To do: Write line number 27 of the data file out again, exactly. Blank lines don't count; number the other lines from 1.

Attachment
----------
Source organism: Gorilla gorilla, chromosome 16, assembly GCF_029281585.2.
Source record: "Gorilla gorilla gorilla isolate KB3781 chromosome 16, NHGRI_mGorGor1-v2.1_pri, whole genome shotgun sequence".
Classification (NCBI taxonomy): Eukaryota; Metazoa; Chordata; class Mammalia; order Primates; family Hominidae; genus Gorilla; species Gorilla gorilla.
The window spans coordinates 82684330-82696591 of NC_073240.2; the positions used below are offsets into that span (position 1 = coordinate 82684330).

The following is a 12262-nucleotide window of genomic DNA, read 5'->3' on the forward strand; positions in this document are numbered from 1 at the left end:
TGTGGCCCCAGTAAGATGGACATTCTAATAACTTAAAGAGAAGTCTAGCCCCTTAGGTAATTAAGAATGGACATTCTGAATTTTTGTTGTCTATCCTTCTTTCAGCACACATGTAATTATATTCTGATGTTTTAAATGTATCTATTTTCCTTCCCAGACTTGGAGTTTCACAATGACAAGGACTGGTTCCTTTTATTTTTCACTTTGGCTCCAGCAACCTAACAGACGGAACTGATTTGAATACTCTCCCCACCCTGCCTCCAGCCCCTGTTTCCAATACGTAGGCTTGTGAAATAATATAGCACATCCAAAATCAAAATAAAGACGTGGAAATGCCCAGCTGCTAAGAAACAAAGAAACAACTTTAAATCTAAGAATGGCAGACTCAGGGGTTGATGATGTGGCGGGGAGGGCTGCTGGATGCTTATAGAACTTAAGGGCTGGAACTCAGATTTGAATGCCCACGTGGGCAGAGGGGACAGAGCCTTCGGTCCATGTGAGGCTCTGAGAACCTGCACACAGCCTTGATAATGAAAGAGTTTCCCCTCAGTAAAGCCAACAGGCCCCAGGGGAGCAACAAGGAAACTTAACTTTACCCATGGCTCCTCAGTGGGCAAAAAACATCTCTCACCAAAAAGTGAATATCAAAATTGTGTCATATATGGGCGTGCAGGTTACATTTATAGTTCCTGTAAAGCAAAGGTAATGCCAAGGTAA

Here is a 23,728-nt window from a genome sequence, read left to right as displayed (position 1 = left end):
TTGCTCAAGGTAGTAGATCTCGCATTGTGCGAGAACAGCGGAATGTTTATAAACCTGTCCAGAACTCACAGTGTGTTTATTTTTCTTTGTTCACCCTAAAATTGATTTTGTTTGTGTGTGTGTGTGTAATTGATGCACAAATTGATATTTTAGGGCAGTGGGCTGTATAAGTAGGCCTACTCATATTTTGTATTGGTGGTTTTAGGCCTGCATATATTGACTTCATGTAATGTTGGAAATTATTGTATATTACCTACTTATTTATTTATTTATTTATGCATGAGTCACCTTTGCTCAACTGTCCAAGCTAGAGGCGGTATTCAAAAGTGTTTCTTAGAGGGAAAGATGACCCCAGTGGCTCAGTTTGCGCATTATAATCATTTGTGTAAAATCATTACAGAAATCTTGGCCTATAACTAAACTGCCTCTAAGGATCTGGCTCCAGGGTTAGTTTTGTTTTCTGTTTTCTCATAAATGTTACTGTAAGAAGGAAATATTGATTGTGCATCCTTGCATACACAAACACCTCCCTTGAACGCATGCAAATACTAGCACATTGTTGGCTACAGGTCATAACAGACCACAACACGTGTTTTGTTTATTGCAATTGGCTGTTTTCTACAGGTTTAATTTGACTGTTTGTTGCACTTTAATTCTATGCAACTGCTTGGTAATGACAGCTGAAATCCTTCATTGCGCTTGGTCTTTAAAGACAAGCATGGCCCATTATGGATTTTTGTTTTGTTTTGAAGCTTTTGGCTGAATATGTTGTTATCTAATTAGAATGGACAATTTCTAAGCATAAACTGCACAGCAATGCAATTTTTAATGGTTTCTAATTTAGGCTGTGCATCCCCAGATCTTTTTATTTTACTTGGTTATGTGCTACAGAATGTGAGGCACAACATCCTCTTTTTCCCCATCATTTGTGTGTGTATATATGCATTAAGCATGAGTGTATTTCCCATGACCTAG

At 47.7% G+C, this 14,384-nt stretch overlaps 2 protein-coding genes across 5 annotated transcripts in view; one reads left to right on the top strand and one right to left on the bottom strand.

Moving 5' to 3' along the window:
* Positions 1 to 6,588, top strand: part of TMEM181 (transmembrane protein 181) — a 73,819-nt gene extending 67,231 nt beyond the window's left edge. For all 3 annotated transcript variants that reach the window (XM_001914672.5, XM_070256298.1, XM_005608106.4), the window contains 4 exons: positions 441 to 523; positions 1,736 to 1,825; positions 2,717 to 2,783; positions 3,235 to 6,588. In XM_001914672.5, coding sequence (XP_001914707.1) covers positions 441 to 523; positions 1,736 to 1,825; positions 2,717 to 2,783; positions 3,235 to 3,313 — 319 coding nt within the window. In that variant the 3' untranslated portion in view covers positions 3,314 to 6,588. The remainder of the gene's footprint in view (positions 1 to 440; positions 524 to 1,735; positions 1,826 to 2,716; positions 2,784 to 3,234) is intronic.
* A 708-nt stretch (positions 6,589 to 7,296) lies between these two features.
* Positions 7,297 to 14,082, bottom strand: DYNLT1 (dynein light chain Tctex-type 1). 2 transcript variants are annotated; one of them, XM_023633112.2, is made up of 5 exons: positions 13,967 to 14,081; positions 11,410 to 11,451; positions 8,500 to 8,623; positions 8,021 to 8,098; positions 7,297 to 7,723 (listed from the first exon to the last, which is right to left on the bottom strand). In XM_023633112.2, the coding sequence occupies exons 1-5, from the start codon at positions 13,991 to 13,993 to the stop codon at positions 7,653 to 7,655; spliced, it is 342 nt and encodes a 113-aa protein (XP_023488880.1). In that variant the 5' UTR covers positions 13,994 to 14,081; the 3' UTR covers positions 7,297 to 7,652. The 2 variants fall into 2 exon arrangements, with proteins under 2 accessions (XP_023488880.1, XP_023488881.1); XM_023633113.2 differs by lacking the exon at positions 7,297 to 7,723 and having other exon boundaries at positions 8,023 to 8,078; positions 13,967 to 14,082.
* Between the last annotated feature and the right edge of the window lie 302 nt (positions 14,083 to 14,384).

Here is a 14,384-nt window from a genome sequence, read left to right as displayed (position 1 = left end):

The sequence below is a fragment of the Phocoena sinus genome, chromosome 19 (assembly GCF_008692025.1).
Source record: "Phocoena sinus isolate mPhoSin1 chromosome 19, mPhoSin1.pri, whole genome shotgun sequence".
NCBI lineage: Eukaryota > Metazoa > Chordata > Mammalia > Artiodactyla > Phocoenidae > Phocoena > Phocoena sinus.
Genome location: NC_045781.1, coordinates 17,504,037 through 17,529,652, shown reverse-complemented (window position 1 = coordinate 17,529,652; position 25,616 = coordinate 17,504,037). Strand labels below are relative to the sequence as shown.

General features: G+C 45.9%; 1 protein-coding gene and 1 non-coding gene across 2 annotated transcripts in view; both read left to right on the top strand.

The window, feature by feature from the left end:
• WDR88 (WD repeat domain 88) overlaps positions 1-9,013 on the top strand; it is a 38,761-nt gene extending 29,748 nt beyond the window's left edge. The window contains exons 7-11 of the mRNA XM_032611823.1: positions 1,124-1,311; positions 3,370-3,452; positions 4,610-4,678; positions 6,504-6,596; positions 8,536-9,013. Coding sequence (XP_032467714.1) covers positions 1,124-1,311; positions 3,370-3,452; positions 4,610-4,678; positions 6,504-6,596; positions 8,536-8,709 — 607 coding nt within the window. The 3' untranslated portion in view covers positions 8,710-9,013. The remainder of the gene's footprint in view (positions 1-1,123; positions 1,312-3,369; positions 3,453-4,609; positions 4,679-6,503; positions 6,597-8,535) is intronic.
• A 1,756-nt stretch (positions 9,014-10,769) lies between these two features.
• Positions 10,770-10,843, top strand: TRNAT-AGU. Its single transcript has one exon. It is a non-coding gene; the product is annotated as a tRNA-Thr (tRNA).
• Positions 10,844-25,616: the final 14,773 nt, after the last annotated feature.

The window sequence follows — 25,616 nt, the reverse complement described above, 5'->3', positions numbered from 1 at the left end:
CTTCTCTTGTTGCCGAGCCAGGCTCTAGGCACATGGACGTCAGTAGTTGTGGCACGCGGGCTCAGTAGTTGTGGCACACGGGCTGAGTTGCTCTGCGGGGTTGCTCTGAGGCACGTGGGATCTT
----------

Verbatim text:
CTTCTCTTGTTGCCGAGCCAGGCTCTAGGCACATGGACGTCAGTAGTTGTGGCACGCGGGCTCAGTAGTTGTGGCACACGGGCTGAGTTGCTCTGCGGGGTTGCTCTGAGGCACGTGGGATCTT